Swashbuckling opening batsman David Warner on Monday became only the fourth player in history to receive Australian cricket's greatest individual honour in successive years when he was named the Allan Border Medallist for 2016.
The 30 year-old southpaw, who joined Ricky Ponting (2006 and 2007), Shane Watson (2010 And 2011) and Michael Clarke (2012 and 2013) as a back-to-back medallist, also collected One-day International (ODI) Player of the Year honours, according to a Cricket Australia (CA) statement.
Pacer Mitchell Starc was named Test Player of the Year while retired all-rounder Shane Watson collected the Twenty20 International Player of the Year award for the third time while Meg Lanning won her third Belinda Clark Award for the country's best-performed female international player.
For the second year in a row, Warner edged out skipper Steve Smith, as he collected 269 votes to Smith's 248.
Warner registered nine hundreds and eight fifties at a remarkable strike-rate of 102.63 during the voting period that started with the ODI Series against India in January 2016 and wrapped up at the conclusion of the third Test against Pakistan January 7, this year.
Reflecting on his two awards, the left-hander said: "Thanks to my team-mates and Steve Smith -- without you all I wouldn't be here, as it's a team game."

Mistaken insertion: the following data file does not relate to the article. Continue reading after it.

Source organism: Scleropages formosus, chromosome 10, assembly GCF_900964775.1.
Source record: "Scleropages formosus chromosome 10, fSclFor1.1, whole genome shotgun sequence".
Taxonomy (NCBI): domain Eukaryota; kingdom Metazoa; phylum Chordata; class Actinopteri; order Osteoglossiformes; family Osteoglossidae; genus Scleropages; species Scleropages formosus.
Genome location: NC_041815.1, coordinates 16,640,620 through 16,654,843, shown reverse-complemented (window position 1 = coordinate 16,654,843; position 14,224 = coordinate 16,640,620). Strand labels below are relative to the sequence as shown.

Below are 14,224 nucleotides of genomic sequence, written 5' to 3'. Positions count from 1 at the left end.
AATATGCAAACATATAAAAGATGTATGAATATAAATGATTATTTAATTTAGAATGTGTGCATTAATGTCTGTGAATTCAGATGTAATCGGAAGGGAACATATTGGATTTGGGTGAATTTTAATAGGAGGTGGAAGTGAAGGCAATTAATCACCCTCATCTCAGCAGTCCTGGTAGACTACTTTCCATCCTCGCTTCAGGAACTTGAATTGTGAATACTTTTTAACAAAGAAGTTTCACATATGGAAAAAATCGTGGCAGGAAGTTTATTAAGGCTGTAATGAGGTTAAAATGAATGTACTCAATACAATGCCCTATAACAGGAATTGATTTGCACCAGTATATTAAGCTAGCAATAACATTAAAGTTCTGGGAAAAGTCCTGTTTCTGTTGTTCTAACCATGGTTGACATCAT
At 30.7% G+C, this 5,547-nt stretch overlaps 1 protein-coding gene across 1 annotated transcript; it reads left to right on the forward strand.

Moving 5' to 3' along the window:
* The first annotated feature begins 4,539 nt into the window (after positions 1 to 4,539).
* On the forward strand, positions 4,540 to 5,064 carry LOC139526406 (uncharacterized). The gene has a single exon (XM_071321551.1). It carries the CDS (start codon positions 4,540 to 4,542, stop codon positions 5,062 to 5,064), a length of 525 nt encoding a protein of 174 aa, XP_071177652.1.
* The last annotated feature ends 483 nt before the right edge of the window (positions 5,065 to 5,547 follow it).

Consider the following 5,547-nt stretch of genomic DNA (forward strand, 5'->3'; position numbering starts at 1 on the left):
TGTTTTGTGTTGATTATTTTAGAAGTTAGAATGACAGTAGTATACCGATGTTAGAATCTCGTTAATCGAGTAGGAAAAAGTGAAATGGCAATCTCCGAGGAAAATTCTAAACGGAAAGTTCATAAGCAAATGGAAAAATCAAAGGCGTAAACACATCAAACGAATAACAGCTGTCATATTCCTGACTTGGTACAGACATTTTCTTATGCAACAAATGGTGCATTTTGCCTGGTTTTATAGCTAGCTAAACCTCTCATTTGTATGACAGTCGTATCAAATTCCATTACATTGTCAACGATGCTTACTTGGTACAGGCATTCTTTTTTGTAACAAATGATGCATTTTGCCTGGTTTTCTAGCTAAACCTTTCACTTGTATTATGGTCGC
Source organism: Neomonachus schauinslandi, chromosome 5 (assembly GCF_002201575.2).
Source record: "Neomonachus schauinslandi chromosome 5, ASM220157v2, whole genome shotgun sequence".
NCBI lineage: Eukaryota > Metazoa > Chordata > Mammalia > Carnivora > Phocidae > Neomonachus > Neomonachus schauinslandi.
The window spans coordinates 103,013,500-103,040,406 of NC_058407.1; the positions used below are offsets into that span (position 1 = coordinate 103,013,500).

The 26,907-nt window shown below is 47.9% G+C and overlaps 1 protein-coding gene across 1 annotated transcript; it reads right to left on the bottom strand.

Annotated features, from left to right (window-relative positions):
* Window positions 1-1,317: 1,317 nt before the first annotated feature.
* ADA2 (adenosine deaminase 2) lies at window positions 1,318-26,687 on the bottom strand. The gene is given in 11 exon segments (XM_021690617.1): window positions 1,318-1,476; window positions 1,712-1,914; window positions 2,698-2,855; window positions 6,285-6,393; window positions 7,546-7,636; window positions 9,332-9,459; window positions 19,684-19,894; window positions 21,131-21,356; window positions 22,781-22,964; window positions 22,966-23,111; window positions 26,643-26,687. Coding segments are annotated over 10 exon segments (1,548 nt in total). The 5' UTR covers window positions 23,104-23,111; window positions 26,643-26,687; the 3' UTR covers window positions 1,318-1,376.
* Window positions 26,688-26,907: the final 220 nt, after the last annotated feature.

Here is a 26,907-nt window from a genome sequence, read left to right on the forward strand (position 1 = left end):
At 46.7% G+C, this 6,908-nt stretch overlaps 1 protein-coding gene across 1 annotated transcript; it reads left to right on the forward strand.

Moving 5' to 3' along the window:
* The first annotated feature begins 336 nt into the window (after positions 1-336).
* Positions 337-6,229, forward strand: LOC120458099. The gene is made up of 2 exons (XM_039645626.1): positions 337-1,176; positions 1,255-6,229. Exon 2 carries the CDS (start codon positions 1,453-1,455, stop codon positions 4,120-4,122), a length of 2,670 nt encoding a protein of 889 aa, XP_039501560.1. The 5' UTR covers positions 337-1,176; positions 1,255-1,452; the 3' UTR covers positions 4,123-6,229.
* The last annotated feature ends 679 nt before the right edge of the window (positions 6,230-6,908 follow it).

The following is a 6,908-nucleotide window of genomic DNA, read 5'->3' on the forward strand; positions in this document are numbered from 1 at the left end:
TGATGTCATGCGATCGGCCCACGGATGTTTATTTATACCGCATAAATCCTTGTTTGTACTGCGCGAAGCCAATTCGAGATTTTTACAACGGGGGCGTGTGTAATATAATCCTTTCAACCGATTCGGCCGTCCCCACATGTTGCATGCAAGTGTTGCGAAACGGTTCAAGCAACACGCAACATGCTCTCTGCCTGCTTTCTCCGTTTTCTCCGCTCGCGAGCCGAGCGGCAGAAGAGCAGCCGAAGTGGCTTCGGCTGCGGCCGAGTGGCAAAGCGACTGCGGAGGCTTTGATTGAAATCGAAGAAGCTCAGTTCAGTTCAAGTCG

"I love representing my family, my team-mates and all of Australia. This award is for everyone and I hope that Australia can keep winning games of cricket," he added.
Meanwhile, the 35-year-old Watson, who retired from international cricket just after the World T20 in India last year, pipped his former team-mate Glenn Maxwell to be adjudged the T20I Player of the Year.
Watson's nine wickets from as many appearances at a tidy economy rate of just above seven runs an over, helped him bag the award.
"That seems like a long time ago now actually," Watson said, referring to his time on the international scene.
"I'm certainly enjoying a different life now playing T20 cricket around the world. "There's a lot less pressure than playing for Australia, so I'm enjoying that. I've got a lot more time to spend with my family and more downtime between tournaments," he added after receiving the award.